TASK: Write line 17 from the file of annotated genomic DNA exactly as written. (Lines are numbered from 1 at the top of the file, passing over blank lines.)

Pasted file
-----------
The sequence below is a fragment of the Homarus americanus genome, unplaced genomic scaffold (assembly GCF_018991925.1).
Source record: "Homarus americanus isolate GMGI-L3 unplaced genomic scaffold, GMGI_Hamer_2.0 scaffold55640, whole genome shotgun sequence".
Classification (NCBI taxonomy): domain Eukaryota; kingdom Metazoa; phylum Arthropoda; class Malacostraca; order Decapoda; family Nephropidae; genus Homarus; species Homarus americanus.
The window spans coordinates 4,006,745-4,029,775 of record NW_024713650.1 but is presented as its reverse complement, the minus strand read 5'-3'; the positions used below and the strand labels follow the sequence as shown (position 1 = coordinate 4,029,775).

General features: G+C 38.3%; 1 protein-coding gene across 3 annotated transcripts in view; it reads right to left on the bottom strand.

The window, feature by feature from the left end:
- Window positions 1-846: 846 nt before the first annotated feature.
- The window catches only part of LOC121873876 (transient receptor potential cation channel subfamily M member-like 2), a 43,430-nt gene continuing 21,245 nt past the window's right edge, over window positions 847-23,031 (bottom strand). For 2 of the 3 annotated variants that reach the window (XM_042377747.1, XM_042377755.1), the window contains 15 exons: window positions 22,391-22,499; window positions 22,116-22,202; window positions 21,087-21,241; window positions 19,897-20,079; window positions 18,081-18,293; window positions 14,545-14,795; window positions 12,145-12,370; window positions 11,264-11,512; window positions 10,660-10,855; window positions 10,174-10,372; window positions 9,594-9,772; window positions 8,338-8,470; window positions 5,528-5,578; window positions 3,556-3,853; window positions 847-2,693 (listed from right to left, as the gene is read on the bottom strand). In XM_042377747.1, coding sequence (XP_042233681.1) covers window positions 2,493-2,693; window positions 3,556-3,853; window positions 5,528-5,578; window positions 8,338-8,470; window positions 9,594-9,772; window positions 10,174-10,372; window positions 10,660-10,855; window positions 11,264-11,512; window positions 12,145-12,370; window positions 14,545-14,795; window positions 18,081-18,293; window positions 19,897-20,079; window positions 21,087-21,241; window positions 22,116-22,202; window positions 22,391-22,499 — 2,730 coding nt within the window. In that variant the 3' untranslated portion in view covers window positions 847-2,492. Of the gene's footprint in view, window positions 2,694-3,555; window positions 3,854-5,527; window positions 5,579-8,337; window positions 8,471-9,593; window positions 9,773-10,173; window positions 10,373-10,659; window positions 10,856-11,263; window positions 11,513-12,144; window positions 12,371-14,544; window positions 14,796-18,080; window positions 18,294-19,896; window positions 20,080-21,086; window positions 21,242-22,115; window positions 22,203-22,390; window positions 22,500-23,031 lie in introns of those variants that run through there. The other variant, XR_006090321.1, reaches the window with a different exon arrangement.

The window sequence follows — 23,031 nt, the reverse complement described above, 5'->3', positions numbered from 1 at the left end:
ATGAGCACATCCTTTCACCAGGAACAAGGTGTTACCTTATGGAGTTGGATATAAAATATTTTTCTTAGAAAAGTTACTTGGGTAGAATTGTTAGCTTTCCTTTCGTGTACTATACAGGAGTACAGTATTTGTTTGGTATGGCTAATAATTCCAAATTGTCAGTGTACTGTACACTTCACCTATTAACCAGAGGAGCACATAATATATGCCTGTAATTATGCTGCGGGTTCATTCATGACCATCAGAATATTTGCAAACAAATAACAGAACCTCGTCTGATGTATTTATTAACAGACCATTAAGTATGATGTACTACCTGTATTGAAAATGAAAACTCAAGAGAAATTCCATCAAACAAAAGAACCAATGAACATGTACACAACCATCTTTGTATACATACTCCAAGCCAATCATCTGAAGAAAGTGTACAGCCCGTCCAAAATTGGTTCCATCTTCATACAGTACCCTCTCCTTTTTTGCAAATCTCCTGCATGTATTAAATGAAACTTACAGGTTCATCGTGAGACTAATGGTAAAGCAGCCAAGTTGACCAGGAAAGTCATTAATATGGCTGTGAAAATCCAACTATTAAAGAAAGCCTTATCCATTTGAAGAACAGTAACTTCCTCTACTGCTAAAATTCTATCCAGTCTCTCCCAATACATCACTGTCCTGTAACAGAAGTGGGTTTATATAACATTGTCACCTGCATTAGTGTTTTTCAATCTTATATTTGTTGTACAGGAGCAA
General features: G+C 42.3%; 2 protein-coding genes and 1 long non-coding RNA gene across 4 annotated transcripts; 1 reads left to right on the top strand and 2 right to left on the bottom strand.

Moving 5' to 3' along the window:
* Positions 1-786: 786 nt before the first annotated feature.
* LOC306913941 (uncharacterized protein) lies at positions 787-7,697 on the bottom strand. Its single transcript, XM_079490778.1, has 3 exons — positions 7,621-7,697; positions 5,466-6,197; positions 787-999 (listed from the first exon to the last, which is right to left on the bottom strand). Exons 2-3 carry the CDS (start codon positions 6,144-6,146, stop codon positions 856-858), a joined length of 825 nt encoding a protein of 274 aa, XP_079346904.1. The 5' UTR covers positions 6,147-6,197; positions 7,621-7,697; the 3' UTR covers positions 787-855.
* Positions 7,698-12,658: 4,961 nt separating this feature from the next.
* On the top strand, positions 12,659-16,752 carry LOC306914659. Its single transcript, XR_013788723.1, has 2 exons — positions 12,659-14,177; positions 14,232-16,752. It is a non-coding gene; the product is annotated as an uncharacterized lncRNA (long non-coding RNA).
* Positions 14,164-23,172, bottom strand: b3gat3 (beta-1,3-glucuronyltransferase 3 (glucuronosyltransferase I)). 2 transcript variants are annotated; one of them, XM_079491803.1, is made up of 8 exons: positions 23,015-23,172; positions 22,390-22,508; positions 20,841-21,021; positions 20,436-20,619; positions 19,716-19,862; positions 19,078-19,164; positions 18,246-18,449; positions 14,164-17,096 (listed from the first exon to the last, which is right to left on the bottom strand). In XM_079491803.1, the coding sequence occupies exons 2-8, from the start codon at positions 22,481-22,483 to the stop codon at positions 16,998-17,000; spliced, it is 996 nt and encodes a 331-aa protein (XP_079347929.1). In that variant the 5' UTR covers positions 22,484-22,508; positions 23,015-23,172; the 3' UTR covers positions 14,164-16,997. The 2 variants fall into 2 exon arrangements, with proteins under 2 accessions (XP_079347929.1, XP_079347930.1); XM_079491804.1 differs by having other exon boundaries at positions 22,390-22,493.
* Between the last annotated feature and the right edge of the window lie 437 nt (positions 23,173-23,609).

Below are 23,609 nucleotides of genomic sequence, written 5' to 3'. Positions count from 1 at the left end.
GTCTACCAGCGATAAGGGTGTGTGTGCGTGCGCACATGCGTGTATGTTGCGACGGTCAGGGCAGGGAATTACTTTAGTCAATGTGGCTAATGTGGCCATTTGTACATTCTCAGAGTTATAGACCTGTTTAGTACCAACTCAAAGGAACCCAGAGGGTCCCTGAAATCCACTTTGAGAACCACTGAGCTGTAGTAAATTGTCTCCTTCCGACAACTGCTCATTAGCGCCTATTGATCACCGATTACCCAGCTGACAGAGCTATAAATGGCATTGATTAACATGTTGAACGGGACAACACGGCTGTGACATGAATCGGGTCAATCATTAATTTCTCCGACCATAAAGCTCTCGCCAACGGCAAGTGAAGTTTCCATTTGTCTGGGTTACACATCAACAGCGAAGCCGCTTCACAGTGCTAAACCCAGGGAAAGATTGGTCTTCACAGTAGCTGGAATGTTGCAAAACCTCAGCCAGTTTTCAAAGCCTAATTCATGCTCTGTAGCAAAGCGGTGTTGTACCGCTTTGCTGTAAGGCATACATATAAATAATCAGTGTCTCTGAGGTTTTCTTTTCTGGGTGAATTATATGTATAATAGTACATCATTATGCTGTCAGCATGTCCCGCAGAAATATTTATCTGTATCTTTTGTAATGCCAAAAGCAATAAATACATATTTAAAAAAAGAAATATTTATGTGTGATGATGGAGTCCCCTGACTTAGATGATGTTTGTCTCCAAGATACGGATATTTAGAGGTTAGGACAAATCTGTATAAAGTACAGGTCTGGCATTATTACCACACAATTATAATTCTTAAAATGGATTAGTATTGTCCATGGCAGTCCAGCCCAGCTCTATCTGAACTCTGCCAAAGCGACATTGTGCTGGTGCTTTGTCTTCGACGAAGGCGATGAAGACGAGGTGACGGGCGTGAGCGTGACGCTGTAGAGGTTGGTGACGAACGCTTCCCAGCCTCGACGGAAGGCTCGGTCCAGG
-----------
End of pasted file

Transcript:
* Positions 14,164-23,172, bottom strand: b3gat3 (beta-1,3-glucuronyltransferase 3 (glucuronosyltransferase I)). 2 transcript variants are annotated; one of them, XM_079491803.1, is made up of 8 exons: positions 23,015-23,172; positions 22,390-22,508; positions 20,841-21,021; positions 20,436-20,619; positions 19,716-19,862; positions 19,078-19,164; positions 18,246-18,449; positions 14,164-17,096 (listed from the first exon to the last, which is right to left on the bottom strand). In XM_079491803.1, the coding sequence occupies exons 2-8, from the start codon at positions 22,481-22,483 to the stop codon at positions 16,998-17,000; spliced, it is 996 nt and encodes a 331-aa protein (XP_079347929.1). In that variant the 5' UTR covers positions 22,484-22,508; positions 23,015-23,172; the 3' UTR covers positions 14,164-16,997. The 2 variants fall into 2 exon arrangements, with proteins under 2 accessions (XP_079347929.1, XP_079347930.1); XM_079491804.1 differs by having other exon boundaries at positions 22,390-22,493.